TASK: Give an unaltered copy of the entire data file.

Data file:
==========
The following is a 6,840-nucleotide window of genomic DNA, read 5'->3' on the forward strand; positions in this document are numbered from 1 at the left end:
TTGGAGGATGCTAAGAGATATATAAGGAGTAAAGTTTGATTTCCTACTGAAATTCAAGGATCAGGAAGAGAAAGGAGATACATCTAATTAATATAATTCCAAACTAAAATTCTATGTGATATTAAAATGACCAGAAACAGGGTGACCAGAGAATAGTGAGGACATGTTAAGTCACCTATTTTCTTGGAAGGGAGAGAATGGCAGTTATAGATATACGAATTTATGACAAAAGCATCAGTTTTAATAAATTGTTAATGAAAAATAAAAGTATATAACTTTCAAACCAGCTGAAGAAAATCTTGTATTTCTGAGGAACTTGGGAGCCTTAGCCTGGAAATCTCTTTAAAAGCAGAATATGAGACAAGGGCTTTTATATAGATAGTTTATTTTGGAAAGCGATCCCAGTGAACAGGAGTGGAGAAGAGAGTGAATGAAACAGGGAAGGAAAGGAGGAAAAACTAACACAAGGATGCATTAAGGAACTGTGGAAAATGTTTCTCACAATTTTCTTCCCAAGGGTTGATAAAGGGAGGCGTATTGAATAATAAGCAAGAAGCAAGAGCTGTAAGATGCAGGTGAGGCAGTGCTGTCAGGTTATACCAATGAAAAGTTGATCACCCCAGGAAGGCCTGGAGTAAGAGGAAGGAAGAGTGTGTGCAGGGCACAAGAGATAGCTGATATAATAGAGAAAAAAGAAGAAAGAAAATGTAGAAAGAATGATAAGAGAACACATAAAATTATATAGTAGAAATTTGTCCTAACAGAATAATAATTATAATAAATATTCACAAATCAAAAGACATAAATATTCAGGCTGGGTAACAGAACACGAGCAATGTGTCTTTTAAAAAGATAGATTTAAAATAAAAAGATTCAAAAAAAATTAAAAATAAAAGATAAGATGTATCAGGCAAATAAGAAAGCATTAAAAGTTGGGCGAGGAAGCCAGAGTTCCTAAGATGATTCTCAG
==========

The following is a 6,840-nucleotide window of genomic DNA, read 5'->3' on the forward strand; positions in this document are numbered from 1 at the left end:
TTGGAGGATGCTAAGAGATATATAAGGAGTAAAGTTTGATTTCCTACTGAAATTCAAGGATCAGGAAGAGAAAGGAGATACATCTAATTAATATAATTCCAAACTAAAATTCTATGTGATATTAAAATGACCAGAAACAGGGTGACCAGAGAATAGTGAGGACATGTTAAGTCACCTATTTTCTTGGAAGGGAGAGAATGGCAGTTATAGATATACGAATTTATGACAAAAGCATCAGTTTTAATAAATTGTTAATGAAAAATAAAAGTATATAACTTTCAAACCAGCTGAAGAAAATCTTGTATTTCTGAGGAACTTGGGAGCCTTAGCCTGGAAATCTCTTTAAAAGCAGAATATGAGACAAGGGCTTTTATATAGATAGTTTATTTTGGAAAGCGATCCCAGTGAACAGGAGTGGAGAAGAGAGTGAATGAAACAGGGAAGGAAAGGAGGAAAAACTAACACAAGGATGCATTAAGGAACTGTGGAAAATGTTTCTCACAATTTTCTTCCCAAGGGTTGATAAAGGGAGGCGTATTGAATAATAAGCAAGAAGCAAGAGCTGTAAGATGCAGGTGAGGCAGTGCTGTCAGGTTATACCAATGAAAAGTTGATCACCCCAGGAAGGCCTGGAGTAAGAGGAAGGAAGAGTGTGTGCAGGGCACAAGAGATAGCTGATATAATAGAGAAAAAAGAAGAAAGAAAATGTAGAAAGAATGATAAGAGAACACATAAAATTATATAGTAGAAATTTGTCCTAACAGAATAATAATTATAATAAATATTCACAAATCAAAAGACATAAATATTCAGGCTGGGTAACAGAACACGAGCAATGTGTCTTTTAAAAAGATAGATTTAAAATAAAAAGATTCAAAAAAAATTAAAAATAAAAGATAAGATGTATCAGGCAAATAAGAAAGCATTAAAAGTTGGGCGAGGAAGCCAGAGTTCCTAAGATGATTCTCAG